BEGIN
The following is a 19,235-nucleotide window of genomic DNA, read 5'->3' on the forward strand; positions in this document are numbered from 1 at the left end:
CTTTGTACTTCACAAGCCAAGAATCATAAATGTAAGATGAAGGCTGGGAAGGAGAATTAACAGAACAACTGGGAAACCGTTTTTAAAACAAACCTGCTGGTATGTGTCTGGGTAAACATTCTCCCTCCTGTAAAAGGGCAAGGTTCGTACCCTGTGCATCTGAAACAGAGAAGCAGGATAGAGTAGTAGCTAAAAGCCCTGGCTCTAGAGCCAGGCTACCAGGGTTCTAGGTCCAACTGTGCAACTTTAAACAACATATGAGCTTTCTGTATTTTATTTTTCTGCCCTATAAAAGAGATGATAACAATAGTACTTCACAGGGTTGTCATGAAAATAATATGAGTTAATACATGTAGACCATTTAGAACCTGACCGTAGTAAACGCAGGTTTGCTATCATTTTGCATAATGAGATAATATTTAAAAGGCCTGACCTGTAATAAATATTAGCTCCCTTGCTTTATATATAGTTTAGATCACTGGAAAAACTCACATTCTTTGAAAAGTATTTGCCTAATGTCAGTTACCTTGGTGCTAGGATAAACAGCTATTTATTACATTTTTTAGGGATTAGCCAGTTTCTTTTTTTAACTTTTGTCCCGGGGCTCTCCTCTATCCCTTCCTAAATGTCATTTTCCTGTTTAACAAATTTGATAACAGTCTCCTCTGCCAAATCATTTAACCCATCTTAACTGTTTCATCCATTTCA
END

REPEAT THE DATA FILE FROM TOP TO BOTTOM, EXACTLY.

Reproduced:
The following is a 19,235-nucleotide window of genomic DNA, read 5'->3' on the forward strand; positions in this document are numbered from 1 at the left end:
CTTTGTACTTCACAAGCCAAGAATCATAAATGTAAGATGAAGGCTGGGAAGGAGAATTAACAGAACAACTGGGAAACCGTTTTTAAAACAAACCTGCTGGTATGTGTCTGGGTAAACATTCTCCCTCCTGTAAAAGGGCAAGGTTCGTACCCTGTGCATCTGAAACAGAGAAGCAGGATAGAGTAGTAGCTAAAAGCCCTGGCTCTAGAGCCAGGCTACCAGGGTTCTAGGTCCAACTGTGCAACTTTAAACAACATATGAGCTTTCTGTATTTTATTTTTCTGCCCTATAAAAGAGATGATAACAATAGTACTTCACAGGGTTGTCATGAAAATAATATGAGTTAATACATGTAGACCATTTAGAACCTGACCGTAGTAAACGCAGGTTTGCTATCATTTTGCATAATGAGATAATATTTAAAAGGCCTGACCTGTAATAAATATTAGCTCCCTTGCTTTATATATAGTTTAGATCACTGGAAAAACTCACATTCTTTGAAAAGTATTTGCCTAATGTCAGTTACCTTGGTGCTAGGATAAACAGCTATTTATTACATTTTTTAGGGATTAGCCAGTTTCTTTTTTTAACTTTTGTCCCGGGGCTCTCCTCTATCCCTTCCTAAATGTCATTTTCCTGTTTAACAAATTTGATAACAGTCTCCTCTGCCAAATCATTTAACCCATCTTAACTGTTTCATCCATTTCA